Mom died left everything to her two daughters and one daughter had her children legally taken away . That daughter died ..Does her children still have rights In the WILL because it says if daughter is not alive it goes to her children ..but for the record the WILL was wrote in 1999 before her... Read more »
Do you know whether the daughter's parental rights were terminated or if she just did not have legal custody? If her rights were terminated, then no, her kids would not inherit from your mom as termination of parental rights severs kinship; if the daughter just lost legal custody (e.g. the...Read more »
You cannot force someone to give or sell property. If her name is the only one in the mortgage/deed she will need to voluntarily sell (‘sign off’) the property or you will need to probate the property after she passes. The real issue here is that if there’s a mortgage that will complicate...Read more »
I would like to use it as a down payment on a house. However I have no details about the size of the trust or how to ask for some of the money. What paperwork does the trustee or executor have to provide to the beneficiary,?
The court was kind enough to name the publication - Oakland County Legal News. So far I have "Publish one time in 1.Oakland County Legal News in 2.Oakland County. Furnish #3 ??? copies to #4 ???. Furnish affidavit of publication to the probate court with copy to #5 ???. Forward statement for... Read more »
My father recently died and had his previous wills canceled for religious reasons but never redid them. When I went to the bank to inform them that he was deceased, they noticed that I was the beneficiary of the accounts and said that I could finance his balance due for 44K or put a full estate... Read more »
Generally the assets of a decedent must be filed and managed through probate, and it would not likely be permissible to buy the house without probate. Without a will there are statutory rules regarding allocation. This is a situation where you should speak with an attorney to avoid unintentionally...Read more »
Doubtful. Insurance is a contract. If his mom is beneficiary, that's to whom the money will go. Possible exception may be a cash value policy paid into during the legal marriage (not total time together).
If the proceeds of the life insurance is over $5,000 then the law requires a minors money to be managed through the probate court conservator process. You would have to appointed by the probate court as your children's conservator. You will have to account to the court how much you start with...Read more »
Actually, quite the opposite is true: his will is now the controlling document; the power of attorney is no longer effective. You would need to see the will to see what it says about distribution. Most of the time, the will express everything go to the surviving spouse. Even if the will says...Read more »
I'm sorry to hear of your loss. Your wife's ESTATE is responsible for the medical bills she incurred, but unless you've signed something that would say otherwise YOU are not. This has several different ways it could play out, but you'd be well advised to seek the advice of a...Read more »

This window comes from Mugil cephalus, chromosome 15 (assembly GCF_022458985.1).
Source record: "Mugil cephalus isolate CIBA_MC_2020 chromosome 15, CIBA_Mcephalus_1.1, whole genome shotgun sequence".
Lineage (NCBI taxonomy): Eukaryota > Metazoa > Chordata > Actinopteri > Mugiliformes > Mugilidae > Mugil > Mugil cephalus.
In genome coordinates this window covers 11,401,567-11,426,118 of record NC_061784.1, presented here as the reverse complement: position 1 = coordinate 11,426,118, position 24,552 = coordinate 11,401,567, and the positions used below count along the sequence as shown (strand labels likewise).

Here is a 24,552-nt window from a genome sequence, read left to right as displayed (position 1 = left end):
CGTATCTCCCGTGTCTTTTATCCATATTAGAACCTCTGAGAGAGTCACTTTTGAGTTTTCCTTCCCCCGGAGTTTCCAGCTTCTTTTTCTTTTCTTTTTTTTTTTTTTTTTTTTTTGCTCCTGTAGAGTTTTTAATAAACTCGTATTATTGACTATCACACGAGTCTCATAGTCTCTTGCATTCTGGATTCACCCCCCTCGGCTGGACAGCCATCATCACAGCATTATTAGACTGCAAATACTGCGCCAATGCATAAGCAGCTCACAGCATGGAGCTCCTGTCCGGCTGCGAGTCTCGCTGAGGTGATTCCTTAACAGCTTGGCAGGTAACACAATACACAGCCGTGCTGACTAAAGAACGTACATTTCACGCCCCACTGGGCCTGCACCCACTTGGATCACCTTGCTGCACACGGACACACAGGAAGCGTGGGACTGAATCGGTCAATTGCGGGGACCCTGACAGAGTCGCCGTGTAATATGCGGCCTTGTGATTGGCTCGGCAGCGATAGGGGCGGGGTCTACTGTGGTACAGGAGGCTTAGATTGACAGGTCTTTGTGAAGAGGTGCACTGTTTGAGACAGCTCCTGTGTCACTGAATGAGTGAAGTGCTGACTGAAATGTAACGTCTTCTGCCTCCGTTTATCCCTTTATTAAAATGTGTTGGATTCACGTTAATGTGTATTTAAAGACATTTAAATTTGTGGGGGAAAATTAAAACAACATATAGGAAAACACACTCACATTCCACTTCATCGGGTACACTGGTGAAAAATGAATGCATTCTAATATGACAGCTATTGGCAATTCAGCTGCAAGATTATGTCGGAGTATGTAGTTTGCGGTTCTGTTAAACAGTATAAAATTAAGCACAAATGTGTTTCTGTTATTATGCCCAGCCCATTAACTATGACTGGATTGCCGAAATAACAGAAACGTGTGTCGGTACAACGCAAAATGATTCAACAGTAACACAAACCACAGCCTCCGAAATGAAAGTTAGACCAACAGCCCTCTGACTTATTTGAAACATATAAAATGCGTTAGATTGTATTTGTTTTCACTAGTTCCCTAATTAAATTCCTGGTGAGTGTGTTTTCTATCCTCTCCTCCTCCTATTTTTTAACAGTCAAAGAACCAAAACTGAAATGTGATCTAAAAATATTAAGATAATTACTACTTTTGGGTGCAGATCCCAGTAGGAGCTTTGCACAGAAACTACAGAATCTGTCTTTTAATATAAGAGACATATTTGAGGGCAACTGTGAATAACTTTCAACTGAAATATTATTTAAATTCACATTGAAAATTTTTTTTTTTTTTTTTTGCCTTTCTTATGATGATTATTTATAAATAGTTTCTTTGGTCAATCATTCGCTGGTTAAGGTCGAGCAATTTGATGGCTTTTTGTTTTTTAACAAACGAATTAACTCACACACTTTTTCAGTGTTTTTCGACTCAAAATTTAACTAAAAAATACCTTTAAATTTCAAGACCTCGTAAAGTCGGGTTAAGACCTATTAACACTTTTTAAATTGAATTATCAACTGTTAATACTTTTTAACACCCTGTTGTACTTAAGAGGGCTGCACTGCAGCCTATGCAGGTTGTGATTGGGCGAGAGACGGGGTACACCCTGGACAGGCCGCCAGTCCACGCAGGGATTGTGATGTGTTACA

Someone would need to see the language of the will, and know in what order people passed away. If your parents are deceased while your brother was alive, then all of their stuff would belong to him, and now his estate, to be distributed as he chooses. If your brother died before your parents, then...Read more »
My father suffered a major heart attack on March 16 and passed. No will. Nothing discussed. There are 6 of us children. We all agreed, that everything should go to my mother. Is there an easier way, other than probate. He had no major creditors
Probate is the legal means to distribute property owned by a deceased person. Unless your father held assets jointly, or had beneficiary designations on everything, then probate will be necessary. Your mom is no longer an heir or entitled to a spousal elective share, but you and your siblings can...Read more »
As the legal spouse, you may claim what's called your spousal elective share, or take what's provided to you in the will (which appears to be nothing since it predates your marriage). You may also be entitled to homestead and family allowance; and of course anything jointly owned would go to you.
The short answer: you'll want to speak with an estate planning attorney.
If you want to disclaim whatever rights you might have to your brother's estate, you'll need to take some affirmative steps. If you want to exclude your sister in law from your estate you might need to...Read more »
This depends on how the occupancy arrangements are defined. GENERALLY speaking the life tenant is responsible for the current expenses like utilities, taxes and insurance but PRINCIPAL improvements are not required. A new roof could be seen as increasing the value rather than merely maintaining it...Read more »
his will is not where he said it was , his ex wife from 20 yrs or more wants to use the will he made when they were married to take everything from her kids that there father is leaving them can she do that . he does a brother an 3 kids alive
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